Telehealth

On March 30th, by executive order, President Trump announced temporary changes to health care regulations to improve access to care. One technology that is playing a major role in this new landscape is telehealth. Telehealth, as defined by the Health Resources Services Administration, is the use of electronic information and telecommunications technologies to support long-distance clinical health care, patient and professional health-related education, public health, and health administration. This can include videoconferencing, internet, and wireless communication. Telehealth is broader than telemedicine, which is limited to strictly clinical services.

Prior to COVID-19, telehealth had limitations, particularly for the Medicare and Medicaid populations. Medicare would only reimburse a select few services. Medicare regulations also limited the types of health care professionals that could provide telehealth services and limited the geographic eligibility for those who received services to Health Professional Shortage Areas (HPSA), rural counties outside the boundaries of a Metropolitan Statistical Area (MSA).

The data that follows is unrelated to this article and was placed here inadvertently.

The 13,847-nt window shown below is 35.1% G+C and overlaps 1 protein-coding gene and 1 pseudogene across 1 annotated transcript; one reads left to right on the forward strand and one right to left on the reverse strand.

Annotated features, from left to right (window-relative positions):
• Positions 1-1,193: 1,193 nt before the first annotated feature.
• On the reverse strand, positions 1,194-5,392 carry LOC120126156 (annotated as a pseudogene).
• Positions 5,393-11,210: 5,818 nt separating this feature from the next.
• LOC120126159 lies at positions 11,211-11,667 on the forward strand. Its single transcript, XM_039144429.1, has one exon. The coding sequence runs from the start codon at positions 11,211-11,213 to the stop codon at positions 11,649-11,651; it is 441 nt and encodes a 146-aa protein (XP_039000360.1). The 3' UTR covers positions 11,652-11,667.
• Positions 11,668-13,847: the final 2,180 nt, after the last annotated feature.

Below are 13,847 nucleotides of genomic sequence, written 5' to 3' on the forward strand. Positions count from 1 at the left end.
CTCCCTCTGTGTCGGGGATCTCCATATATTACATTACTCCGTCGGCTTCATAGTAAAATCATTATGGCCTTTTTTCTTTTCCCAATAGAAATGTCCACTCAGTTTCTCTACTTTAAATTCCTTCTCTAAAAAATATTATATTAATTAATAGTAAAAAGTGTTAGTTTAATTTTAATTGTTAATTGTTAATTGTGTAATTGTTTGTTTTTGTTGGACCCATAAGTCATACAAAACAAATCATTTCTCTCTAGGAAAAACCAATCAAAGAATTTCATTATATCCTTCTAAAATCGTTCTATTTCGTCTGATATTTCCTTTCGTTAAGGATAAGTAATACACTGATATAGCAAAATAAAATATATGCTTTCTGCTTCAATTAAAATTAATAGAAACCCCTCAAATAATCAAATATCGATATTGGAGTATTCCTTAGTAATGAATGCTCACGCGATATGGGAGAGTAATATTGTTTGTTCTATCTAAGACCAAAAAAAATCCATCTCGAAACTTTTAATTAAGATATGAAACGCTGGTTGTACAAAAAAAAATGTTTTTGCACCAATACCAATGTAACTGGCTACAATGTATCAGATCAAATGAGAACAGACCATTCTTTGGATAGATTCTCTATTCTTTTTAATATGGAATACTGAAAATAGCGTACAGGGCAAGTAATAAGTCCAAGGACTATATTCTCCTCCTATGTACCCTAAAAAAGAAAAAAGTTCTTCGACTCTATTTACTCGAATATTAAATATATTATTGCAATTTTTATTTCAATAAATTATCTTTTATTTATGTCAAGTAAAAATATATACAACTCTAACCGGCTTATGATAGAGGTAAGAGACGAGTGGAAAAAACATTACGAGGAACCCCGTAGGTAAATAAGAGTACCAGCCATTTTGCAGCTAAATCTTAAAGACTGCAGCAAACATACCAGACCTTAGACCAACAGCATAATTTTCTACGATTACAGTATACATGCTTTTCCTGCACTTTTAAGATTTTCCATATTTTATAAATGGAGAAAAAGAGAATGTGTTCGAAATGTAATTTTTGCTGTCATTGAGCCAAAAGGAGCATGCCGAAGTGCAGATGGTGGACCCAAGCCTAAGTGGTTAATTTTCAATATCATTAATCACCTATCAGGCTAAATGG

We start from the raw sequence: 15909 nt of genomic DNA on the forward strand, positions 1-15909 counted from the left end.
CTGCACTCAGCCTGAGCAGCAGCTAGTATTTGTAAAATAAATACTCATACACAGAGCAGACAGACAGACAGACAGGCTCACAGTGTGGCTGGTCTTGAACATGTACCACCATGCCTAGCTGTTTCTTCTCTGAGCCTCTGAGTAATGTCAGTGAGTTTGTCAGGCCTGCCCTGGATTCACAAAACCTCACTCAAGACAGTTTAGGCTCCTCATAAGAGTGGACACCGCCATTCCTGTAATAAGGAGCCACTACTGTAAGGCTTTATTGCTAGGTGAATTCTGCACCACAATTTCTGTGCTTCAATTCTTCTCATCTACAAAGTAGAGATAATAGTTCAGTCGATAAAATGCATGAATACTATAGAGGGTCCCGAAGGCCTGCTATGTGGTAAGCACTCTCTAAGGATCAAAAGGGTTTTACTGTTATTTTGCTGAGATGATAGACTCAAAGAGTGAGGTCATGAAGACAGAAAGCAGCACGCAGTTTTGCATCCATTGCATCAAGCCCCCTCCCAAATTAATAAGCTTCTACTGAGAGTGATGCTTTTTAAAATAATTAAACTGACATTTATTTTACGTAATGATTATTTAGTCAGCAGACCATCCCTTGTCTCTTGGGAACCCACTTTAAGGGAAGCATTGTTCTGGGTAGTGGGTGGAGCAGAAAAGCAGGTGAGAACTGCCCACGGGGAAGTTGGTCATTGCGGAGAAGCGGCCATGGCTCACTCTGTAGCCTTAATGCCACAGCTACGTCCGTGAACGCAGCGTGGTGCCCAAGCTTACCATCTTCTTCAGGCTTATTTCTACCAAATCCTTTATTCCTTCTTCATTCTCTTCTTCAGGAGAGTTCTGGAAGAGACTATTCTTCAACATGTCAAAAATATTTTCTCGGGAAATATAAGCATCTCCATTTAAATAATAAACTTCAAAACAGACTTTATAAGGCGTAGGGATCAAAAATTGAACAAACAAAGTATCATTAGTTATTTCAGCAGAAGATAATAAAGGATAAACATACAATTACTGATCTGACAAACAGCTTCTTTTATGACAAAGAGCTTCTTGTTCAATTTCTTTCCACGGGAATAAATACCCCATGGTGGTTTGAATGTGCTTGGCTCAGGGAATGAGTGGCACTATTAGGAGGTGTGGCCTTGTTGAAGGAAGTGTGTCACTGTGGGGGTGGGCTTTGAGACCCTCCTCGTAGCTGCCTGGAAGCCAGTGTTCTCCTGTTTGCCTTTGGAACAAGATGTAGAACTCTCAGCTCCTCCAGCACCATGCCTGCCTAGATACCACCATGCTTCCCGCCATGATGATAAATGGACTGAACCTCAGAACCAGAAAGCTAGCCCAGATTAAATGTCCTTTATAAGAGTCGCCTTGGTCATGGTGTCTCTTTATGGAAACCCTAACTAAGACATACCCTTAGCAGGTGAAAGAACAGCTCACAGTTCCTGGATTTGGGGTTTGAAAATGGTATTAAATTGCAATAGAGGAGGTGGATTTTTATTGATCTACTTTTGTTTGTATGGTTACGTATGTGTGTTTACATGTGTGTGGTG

The Trump Administration’s Executive Order has changed the regulations of telehealth in the following ways:

  • Expanding services eligible for reimbursement
  • Allowing providers to bill for telehealth visits at the same rate as in-person visits, including emergency department visits, intake and discharge visits to nursing facilities, and therapy services
  • Allowing remote patient monitoring for patients with only one disease
  • Allowing physicians to supervise clinical staff using virtual technologies

These changes give the most vulnerable patients access to healthcare without risking exposure to the virus, while increasing the available capacity of health care facilities to deal with potential influxes of COVID-19.

Beyond the Medicare and Medicaid populations, telehealth services are experiencing a surge in demand, especially providers of mental health services. More users are downloading mental health coaching apps, and current users are using them more frequently. One study suggests that 70% of new users of mental health apps joined to cope with COVID-19-related stress. This rapid growth in demand is putting pressure on these services, which are now rushing to increase staff and speed up timelines to launch and implement in response to the growing demand.

Telehealth services have become a critical technology in the new landscape of COVID-19. For now, telehealth is part of this new landscape. Time will tell if these services will continue to grow after the crisis fades.

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